Shades Of Words

Lady Chatterley’s Lover


n114497-full;init_Anti establishment. Liberated. Two words that come to my mind when I think of ‘Lady Chatterley’s Lover’. Followed by ‘Brutal’ and ‘Explicit’.

We are in the 21st century, sex has been acknowledged as a physical and fulfilling activity in its own right. We are more than exposed to it in all sorts of media around us.  Even then DH Lawrence manages to shock and provoke his reader into questioning his own value system.

There is nothing unusual in the storyline :  a woman stifled in a sexless and loveless marriage to a disabled person lusts after a manly and arrogant hireling of her husband. One annoying person had actually suggested that this is just a well written progression to Mills & Boons. Maybe on the surface it is. But if you look deeper there are larger issues at hand.

The core theme of the book is about fulfillment – of the mind and body. Both are essential and having only one can slowly but surely stifle you. Connie, our heroine, a fairly liberated soul, who has had her share of flings , settles down with Cliffard, a titled man , but crippled. He is an above average writer, able to make money off the writings, aiming to seek only mental fulfillment – as he probably can’t have any other. He lusts after more success, wallowing in low self-esteem that he tries to overcome by insulting the lower class.

Connie and Cliffard share a monotonous amiable relationship – no love and no hate – just mutual dependency. Deprived of physical intimacy , Connie begins to resent the mental relationship with Cliffard , all literature , all exercises of the mind – just become words – worthless meaningless words.

Like the grey and dreary town of Urthwaite, where she stays, with no gentleness and tenderness  in its people, Connie feels her life is drying up.

She then meets Mellors, the game keeper, with whom she establishes a physical relationship, brought upon by loneliness and the tenderness that she senses in him. They slowly and surely fall in love. Next is how they strive to come to together.

The novel is anti-establishment – it questions the relationship between man and woman, the image of sex, England’s industrialization and it’s impact on the gentleness of society, the class system , the importance of money and the bitch goddess of success.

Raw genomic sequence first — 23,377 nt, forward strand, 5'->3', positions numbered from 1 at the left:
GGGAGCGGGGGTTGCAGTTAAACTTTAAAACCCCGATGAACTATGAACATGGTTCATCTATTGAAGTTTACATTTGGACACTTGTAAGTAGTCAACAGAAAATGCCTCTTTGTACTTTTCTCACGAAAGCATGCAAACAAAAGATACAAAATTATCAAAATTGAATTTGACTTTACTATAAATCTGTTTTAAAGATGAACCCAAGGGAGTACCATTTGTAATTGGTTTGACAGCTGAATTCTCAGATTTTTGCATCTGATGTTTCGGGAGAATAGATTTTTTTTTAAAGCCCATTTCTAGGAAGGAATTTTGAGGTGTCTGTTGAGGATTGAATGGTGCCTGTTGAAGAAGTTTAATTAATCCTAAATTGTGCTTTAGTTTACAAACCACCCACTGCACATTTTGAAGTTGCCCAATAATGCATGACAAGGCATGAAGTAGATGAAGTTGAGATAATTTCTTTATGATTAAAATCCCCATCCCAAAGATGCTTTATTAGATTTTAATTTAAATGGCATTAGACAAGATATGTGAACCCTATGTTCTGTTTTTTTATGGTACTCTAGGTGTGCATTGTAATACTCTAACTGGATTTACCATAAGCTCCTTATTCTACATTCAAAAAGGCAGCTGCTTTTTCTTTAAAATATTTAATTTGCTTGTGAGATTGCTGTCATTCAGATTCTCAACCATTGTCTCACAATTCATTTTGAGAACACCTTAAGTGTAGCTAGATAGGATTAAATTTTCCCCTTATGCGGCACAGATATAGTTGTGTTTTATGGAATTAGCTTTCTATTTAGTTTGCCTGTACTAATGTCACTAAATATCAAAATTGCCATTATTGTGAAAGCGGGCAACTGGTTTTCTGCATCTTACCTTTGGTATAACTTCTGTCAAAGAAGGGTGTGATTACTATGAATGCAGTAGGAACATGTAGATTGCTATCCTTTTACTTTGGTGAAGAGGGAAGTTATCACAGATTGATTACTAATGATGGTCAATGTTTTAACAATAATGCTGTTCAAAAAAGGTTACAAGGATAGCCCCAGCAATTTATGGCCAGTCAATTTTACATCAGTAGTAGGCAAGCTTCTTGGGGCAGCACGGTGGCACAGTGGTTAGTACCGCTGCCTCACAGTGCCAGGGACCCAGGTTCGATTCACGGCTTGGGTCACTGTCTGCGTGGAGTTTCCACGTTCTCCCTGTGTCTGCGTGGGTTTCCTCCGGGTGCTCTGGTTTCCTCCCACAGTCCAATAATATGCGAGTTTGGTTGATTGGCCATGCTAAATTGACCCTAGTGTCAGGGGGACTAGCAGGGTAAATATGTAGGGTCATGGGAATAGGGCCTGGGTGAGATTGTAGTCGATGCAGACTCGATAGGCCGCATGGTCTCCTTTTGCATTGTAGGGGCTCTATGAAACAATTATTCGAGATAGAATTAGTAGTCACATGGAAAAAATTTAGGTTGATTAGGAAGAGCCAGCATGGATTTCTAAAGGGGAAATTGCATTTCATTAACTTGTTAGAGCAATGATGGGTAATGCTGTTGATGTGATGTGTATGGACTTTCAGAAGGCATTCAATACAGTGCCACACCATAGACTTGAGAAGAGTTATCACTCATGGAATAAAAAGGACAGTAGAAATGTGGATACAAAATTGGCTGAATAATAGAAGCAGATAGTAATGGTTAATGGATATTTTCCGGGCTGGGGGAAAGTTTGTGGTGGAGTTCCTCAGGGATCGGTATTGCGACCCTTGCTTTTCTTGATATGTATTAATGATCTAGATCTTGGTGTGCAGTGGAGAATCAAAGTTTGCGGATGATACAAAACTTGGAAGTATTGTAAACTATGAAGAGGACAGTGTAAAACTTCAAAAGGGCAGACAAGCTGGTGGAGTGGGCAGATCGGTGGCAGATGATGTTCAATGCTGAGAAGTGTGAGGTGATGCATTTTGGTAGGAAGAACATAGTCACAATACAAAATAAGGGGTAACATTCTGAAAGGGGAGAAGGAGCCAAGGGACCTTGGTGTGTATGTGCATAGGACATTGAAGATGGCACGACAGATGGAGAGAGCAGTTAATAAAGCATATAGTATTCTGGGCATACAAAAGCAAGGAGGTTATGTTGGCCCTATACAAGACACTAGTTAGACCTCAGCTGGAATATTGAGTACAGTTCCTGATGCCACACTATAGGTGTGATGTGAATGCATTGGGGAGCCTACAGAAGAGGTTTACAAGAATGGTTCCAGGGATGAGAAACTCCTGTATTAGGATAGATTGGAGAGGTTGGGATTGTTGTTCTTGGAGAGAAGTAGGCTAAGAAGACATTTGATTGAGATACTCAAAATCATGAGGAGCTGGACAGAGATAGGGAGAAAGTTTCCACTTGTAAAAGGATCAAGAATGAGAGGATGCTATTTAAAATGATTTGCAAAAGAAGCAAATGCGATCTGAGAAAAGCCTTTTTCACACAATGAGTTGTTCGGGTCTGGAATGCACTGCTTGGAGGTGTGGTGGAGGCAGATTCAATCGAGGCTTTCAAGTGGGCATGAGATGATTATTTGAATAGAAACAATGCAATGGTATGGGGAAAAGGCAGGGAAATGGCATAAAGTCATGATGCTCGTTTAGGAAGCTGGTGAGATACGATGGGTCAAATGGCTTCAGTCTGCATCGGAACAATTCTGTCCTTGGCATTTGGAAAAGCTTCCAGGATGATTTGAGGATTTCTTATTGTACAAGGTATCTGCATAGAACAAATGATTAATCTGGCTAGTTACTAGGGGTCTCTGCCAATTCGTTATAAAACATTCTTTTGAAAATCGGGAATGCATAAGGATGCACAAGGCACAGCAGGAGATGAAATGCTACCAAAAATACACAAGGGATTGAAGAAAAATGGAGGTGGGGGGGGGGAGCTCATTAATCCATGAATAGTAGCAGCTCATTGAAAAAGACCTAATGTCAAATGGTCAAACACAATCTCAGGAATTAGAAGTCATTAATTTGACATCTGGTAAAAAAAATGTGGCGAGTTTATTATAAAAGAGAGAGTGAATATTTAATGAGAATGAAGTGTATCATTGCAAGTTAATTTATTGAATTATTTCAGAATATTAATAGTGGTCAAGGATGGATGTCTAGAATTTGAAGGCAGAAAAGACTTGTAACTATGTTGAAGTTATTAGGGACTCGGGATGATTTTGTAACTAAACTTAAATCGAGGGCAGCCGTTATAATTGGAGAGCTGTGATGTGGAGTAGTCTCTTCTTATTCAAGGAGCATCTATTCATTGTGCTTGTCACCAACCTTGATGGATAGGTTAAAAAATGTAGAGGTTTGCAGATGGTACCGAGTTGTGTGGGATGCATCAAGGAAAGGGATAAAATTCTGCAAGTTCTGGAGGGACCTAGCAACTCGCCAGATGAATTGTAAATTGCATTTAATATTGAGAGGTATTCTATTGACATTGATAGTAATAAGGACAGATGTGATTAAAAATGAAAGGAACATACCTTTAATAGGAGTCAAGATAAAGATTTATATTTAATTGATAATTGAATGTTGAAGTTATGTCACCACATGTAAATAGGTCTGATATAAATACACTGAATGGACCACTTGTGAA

Its liberated in how it acknowledges the needs of a woman but Connie is not what i would call a feminist character.

Brutal and explicit – simply with the way it deals with sex, with an unabashed forthrightness – that’s proud and crude at the same time

DH Lawrence rights with certain fearless that is astonishing and pleasing at the same time. It is easy to understand why ‘Lady Chatterley’s Lover’ was such a sensational book

Verdict: Must Read


Author: Vipula

Before talking about who we are, we’d like to tell you a bit about how and why Shades of Words came into being. It all started with the idea of “A place where we could share with likeminded people about things we enjoy. From books to music to movies to travel; Shades of Words was to be a place about the best of our experiences” We thought about why should anyone read us? The answer was that whatever we review would be a mix of our experience of the thing along with interesting and useful information about it. So in case you are reading us regularly or even checking us out once in a while then we have succeeded in our efforts someway somewhere. Who are we? Known as Kapil Sood and Vipula Gupta, we thought of Shades of Words on one fine Sunday afternoon. Tired of writing interesting RFP’s and project documentation; we decided to give this a shot. Yes! We work in Indian IT industry. Cupid struck us while were innocently slogging together on the highly intricate job of formatting and beautifying documents! And since then, we have been working together to establish Shades of Words as a place that we can claim as ours. (Because buying a house is still years away!) What else? Kapil also writes some blogs which you can read here and here.

2 thoughts on “Lady Chatterley’s Lover

  1. It is one of the most forthwright and brutal classics I’ve come across so far 🙂

  2. I was not aware that you had read it.

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